Damn. You're right, why AREN'T we talking about this more??? I've held off on purchasing a mirrorless DSLR because either the 4K capability was lacking or it was micro-four-thirds sensor. Finally, the answer!
This article goes into more depth on the video features. Just amazing it took this long to get those features and it wasn't Nikon or Canon.
Producer/DPDenver Video Production
I always say I'd rather see so footage with great lighting shot on a VHS camcorder that something with crappy lighting shot on a RED Helium or whatever the most expensive RED is these days. When I first started out, "building my reel", I spent my money on lights first. Lights don't go out of style like cameras do. 13 years later, I still use those same lights I bought back then (and they are now part of my inventory for my Denver video production company) .
But back then shooting video on a DSLR hadn't been invented yet, which is to say, cameras that could shoot quality footage were still expensive relative to today. So if it building your reel out that is the main goal, then I suggest, after lighting gear, getting a an older HD camera on eBay for cheap (your reel is going on the internet, and nearly all computer screens are still HD). If a 4K gig comes along, tell the client, "yes, I have a 4K camera," then go out and rent it.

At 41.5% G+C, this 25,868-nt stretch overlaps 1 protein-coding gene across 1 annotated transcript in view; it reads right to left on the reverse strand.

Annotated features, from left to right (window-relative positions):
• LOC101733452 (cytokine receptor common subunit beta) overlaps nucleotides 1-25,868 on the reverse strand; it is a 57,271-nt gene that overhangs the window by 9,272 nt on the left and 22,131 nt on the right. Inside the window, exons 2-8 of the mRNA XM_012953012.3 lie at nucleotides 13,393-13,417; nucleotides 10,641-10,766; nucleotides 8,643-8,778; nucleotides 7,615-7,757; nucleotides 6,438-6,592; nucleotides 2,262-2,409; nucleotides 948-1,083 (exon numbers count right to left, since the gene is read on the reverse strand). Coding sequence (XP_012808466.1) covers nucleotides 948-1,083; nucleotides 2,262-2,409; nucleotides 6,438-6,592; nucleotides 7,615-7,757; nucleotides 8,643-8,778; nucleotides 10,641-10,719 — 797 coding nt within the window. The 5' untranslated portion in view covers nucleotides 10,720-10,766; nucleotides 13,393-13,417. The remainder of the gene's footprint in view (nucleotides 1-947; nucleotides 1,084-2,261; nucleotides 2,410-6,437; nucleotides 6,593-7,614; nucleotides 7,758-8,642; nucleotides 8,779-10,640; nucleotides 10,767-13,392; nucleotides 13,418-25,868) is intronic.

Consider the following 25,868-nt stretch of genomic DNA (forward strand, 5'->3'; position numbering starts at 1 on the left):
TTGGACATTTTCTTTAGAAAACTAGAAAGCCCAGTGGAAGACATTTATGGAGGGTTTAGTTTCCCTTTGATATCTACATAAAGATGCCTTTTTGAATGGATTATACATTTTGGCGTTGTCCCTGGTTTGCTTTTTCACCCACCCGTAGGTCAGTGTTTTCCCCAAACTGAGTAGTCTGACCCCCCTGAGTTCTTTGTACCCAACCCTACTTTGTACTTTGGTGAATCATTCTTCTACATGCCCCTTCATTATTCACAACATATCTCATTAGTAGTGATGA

Right now my jobs are about 60/40 4K vs HD. A year ago it was 40/60. I shoot for Nat Geo, Discovery, Showtime docs, and feature docs and yes those are all 4K requests now. The stuff that is still HD is usually corporate and not something that is going to have a long shelf life or is just going to the web. For the broadcast stuff, often they will have a specific 4K camera request (last year I shot everything from Amira, Alexa, Alexa Mini, FS7, and Canon C300 II), so like a poster noted above, you can drive yourself crazy trying to nail the most-asked for camera. It used to be easier with only a few players in the game (Panasonic, Sony, Canon) but as manufactures proliferate it is getting harder and harder to guess what is going to be the go-to camera across the industry. The last one was the Canon C300 M I. Right now it might be the Sony Fs7, but nothing near as consistent in terms of requests as the C300 once was.